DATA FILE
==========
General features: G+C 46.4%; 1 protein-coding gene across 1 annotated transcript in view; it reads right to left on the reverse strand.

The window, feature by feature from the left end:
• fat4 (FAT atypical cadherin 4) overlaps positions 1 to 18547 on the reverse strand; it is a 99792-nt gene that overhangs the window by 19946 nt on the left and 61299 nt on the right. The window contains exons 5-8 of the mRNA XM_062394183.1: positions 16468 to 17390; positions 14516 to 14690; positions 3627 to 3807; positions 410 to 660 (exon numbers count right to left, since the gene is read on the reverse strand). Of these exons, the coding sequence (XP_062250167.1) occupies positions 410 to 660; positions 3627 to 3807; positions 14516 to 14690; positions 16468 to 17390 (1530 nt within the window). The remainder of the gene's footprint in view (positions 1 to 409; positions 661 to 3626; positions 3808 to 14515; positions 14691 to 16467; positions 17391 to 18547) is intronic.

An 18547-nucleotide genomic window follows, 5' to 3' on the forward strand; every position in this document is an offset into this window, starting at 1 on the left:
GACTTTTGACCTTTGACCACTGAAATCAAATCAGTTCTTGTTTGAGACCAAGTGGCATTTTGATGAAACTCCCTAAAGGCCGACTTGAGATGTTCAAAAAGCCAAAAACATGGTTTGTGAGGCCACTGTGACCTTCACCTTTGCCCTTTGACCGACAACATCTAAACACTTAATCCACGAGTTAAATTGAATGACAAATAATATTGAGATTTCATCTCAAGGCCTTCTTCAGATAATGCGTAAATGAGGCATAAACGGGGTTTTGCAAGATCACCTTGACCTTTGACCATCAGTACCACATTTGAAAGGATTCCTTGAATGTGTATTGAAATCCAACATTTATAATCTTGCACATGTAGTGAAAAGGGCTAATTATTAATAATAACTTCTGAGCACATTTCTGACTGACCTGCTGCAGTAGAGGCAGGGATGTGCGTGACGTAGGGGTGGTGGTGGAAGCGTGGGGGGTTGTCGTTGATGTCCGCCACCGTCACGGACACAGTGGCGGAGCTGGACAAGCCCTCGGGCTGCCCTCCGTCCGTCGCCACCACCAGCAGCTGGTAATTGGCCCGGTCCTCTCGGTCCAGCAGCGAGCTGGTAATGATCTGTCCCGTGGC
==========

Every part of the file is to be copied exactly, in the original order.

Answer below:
General features: G+C 46.4%; 1 protein-coding gene across 1 annotated transcript in view; it reads right to left on the reverse strand.

The window, feature by feature from the left end:
• fat4 (FAT atypical cadherin 4) overlaps positions 1 to 18547 on the reverse strand; it is a 99792-nt gene that overhangs the window by 19946 nt on the left and 61299 nt on the right. The window contains exons 5-8 of the mRNA XM_062394183.1: positions 16468 to 17390; positions 14516 to 14690; positions 3627 to 3807; positions 410 to 660 (exon numbers count right to left, since the gene is read on the reverse strand). Of these exons, the coding sequence (XP_062250167.1) occupies positions 410 to 660; positions 3627 to 3807; positions 14516 to 14690; positions 16468 to 17390 (1530 nt within the window). The remainder of the gene's footprint in view (positions 1 to 409; positions 661 to 3626; positions 3808 to 14515; positions 14691 to 16467; positions 17391 to 18547) is intronic.

An 18547-nucleotide genomic window follows, 5' to 3' on the forward strand; every position in this document is an offset into this window, starting at 1 on the left:
GACTTTTGACCTTTGACCACTGAAATCAAATCAGTTCTTGTTTGAGACCAAGTGGCATTTTGATGAAACTCCCTAAAGGCCGACTTGAGATGTTCAAAAAGCCAAAAACATGGTTTGTGAGGCCACTGTGACCTTCACCTTTGCCCTTTGACCGACAACATCTAAACACTTAATCCACGAGTTAAATTGAATGACAAATAATATTGAGATTTCATCTCAAGGCCTTCTTCAGATAATGCGTAAATGAGGCATAAACGGGGTTTTGCAAGATCACCTTGACCTTTGACCATCAGTACCACATTTGAAAGGATTCCTTGAATGTGTATTGAAATCCAACATTTATAATCTTGCACATGTAGTGAAAAGGGCTAATTATTAATAATAACTTCTGAGCACATTTCTGACTGACCTGCTGCAGTAGAGGCAGGGATGTGCGTGACGTAGGGGTGGTGGTGGAAGCGTGGGGGGTTGTCGTTGATGTCCGCCACCGTCACGGACACAGTGGCGGAGCTGGACAAGCCCTCGGGCTGCCCTCCGTCCGTCGCCACCACCAGCAGCTGGTAATTGGCCCGGTCCTCTCGGTCCAGCAGCGAGCTGGTAATGATCTGTCCCGTGGC